#1
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-----4-----4--------4-----4--------4-------------------|
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---------------2---------------2---------2-------------|



I thought this was what an octave was (bulls on parade - RATM)

But then also I was looking at the gp5 tabs for "For Absent friends" by Opeth, and apparently


e-----7-----
B-----------
G-----4-----


Is an octave as well?

Shouldn't the octave be

e-----6-----
B----------
G-----4-----


This is news to me.. I thought all octaves were just like the traditional position in the 1st one. Why is it different here? Which strings are they like this on?
#2
the G to B interval is different. therefor the octave has to be one fret up.
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#4
count the notes down the e string. 4th fret on G is a B. 7th, not 6th fret on the e is the B. it just happens that way cause there is no B or E #.
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#5
The B string is tuned to the 4th fret on the G string and as such, the treble E string below it is acutally tuned to the 9th fret of the G string unlike the above strings. (i.e the D string is the same note as the 10th fret of the bass E.)
#6
Apparently, the only method of tuning a guitar you've ever learned is to tune each string with the tuner...

1 = high e (thinnest string)
2 = B
3 = G
4 = D
5 = A
6 = E (thickest string)..


6th string 5th fret is same note as 5th string Open
5th string 5th fret is same note as 4th string Open
4th string 5th fret is same note as 3rd string Open
3rd string 4th fret is same note as 2nd string Open
2nd string 5th fret is same note as 1st string Open


That should help you figure it out.

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#7
To be awkward, there no E# or B#. So it will move things like that out of place by one. If that makes slight sense?
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#8
the G-B interval is a major third instead of a fourth, meaning that thee second note of an interval is fingered one fret higher than on other strings. Since the e is a fourth from the B it means that when playing an interval with the low note on the G you also need to add one fret.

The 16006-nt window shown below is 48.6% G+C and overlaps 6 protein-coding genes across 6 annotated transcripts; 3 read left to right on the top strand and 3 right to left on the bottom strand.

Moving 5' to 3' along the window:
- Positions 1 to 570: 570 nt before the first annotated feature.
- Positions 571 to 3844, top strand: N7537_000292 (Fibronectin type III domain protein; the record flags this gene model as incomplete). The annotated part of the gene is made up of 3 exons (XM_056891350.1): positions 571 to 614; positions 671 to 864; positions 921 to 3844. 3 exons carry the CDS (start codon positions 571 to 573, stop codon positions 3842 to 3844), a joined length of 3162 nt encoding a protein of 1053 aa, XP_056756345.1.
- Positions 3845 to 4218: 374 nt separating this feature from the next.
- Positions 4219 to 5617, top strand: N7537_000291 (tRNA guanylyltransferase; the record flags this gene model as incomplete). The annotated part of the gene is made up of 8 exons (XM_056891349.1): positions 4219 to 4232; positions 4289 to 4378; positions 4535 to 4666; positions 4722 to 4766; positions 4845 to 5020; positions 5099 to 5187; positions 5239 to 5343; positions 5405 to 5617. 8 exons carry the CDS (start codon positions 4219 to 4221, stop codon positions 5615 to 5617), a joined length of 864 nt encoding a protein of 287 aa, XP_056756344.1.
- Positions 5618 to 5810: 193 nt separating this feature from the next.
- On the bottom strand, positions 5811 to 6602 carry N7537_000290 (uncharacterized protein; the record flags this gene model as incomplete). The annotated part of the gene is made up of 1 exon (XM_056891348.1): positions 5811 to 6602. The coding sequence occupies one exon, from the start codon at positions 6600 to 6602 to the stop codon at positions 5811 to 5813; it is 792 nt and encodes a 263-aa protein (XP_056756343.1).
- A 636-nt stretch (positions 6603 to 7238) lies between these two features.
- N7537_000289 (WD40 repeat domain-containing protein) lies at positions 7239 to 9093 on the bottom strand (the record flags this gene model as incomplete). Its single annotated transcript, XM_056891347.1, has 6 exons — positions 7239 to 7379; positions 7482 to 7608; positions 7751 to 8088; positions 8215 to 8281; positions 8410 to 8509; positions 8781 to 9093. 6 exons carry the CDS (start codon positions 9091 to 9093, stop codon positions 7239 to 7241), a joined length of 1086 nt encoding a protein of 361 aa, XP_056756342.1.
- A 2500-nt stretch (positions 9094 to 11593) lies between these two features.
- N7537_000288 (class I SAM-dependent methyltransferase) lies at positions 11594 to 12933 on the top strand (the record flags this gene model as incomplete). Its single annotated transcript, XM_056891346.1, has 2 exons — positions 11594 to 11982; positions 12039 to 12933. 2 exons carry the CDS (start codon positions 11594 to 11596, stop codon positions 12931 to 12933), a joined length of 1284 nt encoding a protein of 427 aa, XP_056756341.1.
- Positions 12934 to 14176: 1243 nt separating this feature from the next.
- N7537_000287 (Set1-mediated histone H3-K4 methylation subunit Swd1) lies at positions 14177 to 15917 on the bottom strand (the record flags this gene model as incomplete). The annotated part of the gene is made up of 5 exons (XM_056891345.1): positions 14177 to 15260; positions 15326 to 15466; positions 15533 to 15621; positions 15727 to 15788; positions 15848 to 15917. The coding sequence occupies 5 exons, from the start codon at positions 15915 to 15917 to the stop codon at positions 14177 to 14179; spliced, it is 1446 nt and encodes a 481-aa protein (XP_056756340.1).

#9
Low E octaves

D-4
A-
E-2

A octave

G-4
D-
A-2

D octave

B-5
G-
D-2

G octave

E-5
B-
G-2

This is the way how you form octaves in standard half step, Whole step, 2 Half steps .... Tunings.

Why does it happen?

Well it kinda hard for me to explain but look on the way you tune your guitar.
#10
for the purposes of the full barre chord, the intervals on the guitar are not even all the way across the strings: e to a is 5 semitones, a to d is 5 semitones, d to g is 5 semitones, g to b is FOUR semitones, and b to e is 5 semitones again. Therefore when playing octave chords on the d and b string or the g and e string you need to adjust the higher stringed not up by one semi tone. tray playing it in the normal position and it will sound very dissonant, because note one semitone apart will oscillate strongly then play it in the proper position and is will sound full and clear, with little to no oscillation, because they are the same note.
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#12
The G string isn't a 4th (I think) away from the previous string like all the other strings are.

Standard lute tuning is EADF#BE, where all the strings are a 4th apart. Which means the octave is also 4-6 but because you're playing in a Standard guitar tuning your 3rd string is tuned half a step up to G. If you tune to E Standard and play the same thing it's not in the same key, it's a half a step up, meaining 4-6 is actually a major 7th interval, half a step from being an octave. Move up the interval a half step and you get an entire octave, which is played 4-7.

This is only how I understand it to be, I could be wrong.